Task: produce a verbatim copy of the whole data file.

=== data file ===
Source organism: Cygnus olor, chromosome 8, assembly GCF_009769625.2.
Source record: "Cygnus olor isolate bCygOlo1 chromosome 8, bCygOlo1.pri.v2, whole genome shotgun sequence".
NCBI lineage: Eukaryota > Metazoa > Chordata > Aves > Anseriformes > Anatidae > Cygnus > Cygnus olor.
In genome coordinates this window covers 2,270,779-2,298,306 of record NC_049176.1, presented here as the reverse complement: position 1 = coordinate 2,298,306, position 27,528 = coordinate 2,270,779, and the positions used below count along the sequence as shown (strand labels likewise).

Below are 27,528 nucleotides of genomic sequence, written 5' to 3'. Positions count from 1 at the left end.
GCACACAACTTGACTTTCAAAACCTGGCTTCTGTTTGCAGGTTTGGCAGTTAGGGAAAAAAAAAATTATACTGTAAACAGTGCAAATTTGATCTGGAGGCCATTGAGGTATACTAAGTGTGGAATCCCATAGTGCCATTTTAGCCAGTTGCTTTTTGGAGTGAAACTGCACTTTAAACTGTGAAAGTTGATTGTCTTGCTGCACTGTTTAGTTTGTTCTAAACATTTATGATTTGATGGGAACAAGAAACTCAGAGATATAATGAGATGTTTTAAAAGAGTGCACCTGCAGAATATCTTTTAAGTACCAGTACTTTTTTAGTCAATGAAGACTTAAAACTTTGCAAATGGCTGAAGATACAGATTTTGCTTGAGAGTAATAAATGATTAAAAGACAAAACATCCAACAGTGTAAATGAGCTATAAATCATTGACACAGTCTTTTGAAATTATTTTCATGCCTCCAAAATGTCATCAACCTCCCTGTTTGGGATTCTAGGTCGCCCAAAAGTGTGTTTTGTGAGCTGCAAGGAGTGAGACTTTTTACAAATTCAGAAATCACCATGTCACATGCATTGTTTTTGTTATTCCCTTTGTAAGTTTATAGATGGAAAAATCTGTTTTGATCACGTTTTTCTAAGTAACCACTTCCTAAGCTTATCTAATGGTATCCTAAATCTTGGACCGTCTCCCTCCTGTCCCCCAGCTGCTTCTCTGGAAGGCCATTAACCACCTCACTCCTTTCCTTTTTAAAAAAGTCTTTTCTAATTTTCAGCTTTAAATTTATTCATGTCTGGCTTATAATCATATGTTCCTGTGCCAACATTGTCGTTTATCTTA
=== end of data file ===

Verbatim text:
Source organism: Cygnus olor, chromosome 8, assembly GCF_009769625.2.
Source record: "Cygnus olor isolate bCygOlo1 chromosome 8, bCygOlo1.pri.v2, whole genome shotgun sequence".
NCBI lineage: Eukaryota > Metazoa > Chordata > Aves > Anseriformes > Anatidae > Cygnus > Cygnus olor.
In genome coordinates this window covers 2,270,779-2,298,306 of record NC_049176.1, presented here as the reverse complement: position 1 = coordinate 2,298,306, position 27,528 = coordinate 2,270,779, and the positions used below count along the sequence as shown (strand labels likewise).

Below are 27,528 nucleotides of genomic sequence, written 5' to 3'. Positions count from 1 at the left end.
GCACACAACTTGACTTTCAAAACCTGGCTTCTGTTTGCAGGTTTGGCAGTTAGGGAAAAAAAAAATTATACTGTAAACAGTGCAAATTTGATCTGGAGGCCATTGAGGTATACTAAGTGTGGAATCCCATAGTGCCATTTTAGCCAGTTGCTTTTTGGAGTGAAACTGCACTTTAAACTGTGAAAGTTGATTGTCTTGCTGCACTGTTTAGTTTGTTCTAAACATTTATGATTTGATGGGAACAAGAAACTCAGAGATATAATGAGATGTTTTAAAAGAGTGCACCTGCAGAATATCTTTTAAGTACCAGTACTTTTTTAGTCAATGAAGACTTAAAACTTTGCAAATGGCTGAAGATACAGATTTTGCTTGAGAGTAATAAATGATTAAAAGACAAAACATCCAACAGTGTAAATGAGCTATAAATCATTGACACAGTCTTTTGAAATTATTTTCATGCCTCCAAAATGTCATCAACCTCCCTGTTTGGGATTCTAGGTCGCCCAAAAGTGTGTTTTGTGAGCTGCAAGGAGTGAGACTTTTTACAAATTCAGAAATCACCATGTCACATGCATTGTTTTTGTTATTCCCTTTGTAAGTTTATAGATGGAAAAATCTGTTTTGATCACGTTTTTCTAAGTAACCACTTCCTAAGCTTATCTAATGGTATCCTAAATCTTGGACCGTCTCCCTCCTGTCCCCCAGCTGCTTCTCTGGAAGGCCATTAACCACCTCACTCCTTTCCTTTTTAAAAAAGTCTTTTCTAATTTTCAGCTTTAAATTTATTCATGTCTGGCTTATAATCATATGTTCCTGTGCCAACATTGTCGTTTATCTTA